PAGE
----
“Bad” Grammar is African-American? Aw, C’mon!
As a reporter for many, many years, I have had to decide over and over and over again whether to “clean up” quotes. I nearly always did. I would reproduce a quote phonetically only if there was some point to be made by doing so. My reason? Nobody – not you, not I, not the Queen of England, always speaks the Queen’s English as decreed in the grammar books.
And in my opinion, Americans are among the worst “offenders.”
I’m not saying some Americans don’t “talk pretty.” When I was 18, working at Tower Isle Hotel in Jamaica, I fell in love with an airline stewardess from Memphis, Tennessee because I was absolutely beguiled by her “Southern drawl.”
But I wouldn’t say English grammar is Americans’ strong suit. Not white Americans, not black Americans, not Hispanic Americans – not Americans of any ethnic or regional origin, or any social or economic class.
Down here in Central Florida, the past participle is virtually a thing of the past. “Should have gone” is very often replaced by “shoulda went.” Double negatives abound. The final “g” on those “ing” words gets no respect. And even on television, where the anchors are supposed to be educated, I frequently hear them violating conventional grammar with such quaint constructions as “between you and I.”
So I was amused when I read in Yahoo News this morning that the Associated Press is being accused of “racism” because a reporter left off the final “g” in quotes from the president’s address at the Congressional Black Caucus Foundation’s annual awards dinner in Washington, D.C. on Saturday.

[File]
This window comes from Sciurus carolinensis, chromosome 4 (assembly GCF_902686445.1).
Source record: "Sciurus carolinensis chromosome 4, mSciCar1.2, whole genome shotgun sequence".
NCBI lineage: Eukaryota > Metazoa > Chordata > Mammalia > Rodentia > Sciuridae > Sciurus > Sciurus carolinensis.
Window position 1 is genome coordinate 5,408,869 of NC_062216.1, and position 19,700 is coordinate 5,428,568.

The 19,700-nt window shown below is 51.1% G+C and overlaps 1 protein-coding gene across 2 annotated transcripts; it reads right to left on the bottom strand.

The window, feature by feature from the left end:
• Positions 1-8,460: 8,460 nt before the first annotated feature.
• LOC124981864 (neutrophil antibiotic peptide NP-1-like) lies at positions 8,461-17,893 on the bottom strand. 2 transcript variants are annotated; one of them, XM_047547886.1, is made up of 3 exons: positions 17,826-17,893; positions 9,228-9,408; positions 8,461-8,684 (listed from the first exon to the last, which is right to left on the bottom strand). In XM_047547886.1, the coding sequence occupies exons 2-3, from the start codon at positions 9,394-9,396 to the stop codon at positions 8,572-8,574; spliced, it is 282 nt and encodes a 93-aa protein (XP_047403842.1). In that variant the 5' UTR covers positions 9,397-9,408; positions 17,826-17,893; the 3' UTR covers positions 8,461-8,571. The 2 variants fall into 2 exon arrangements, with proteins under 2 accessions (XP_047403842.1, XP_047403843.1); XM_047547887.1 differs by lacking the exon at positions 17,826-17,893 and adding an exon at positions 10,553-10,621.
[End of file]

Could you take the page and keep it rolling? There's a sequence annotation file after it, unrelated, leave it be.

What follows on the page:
Here’s how AP quoted the president:
“Take off your bedroom slippers. Put on your marching shoes,” he said, his voice rising as applause and cheers mounted. “Shake it off. Stop complainin’. Stop grumblin’. Stop cryin’. We are going to press on. We have work to do.”
African-American author Karen Hunter complained on MSNBC the next day that the news service was racist to call attention to Obama’s dropped “g’s.”
I don’t know why the AP reporter decided to leave off the “g’s” in part of the president’s quote. He might have been trying to illustrate Obama’s facility with African-American dialect.
But if that was it, I have to smile.
Who in their right mind thinks African-Americans are unique in dropping those pesky “g’s”? Have they ever listened to Texas Governor Rick Perry?
Indisputably, there is a linguistic form known as Ebonics, which is favored by many African-Americans, especially when talking among themselves. But complainin’, “grumblin'” and “cryin”” ain’t it, brother.
If AP was trying to be racist, as Ms. Hunter claims, they did a mighty poor job of it.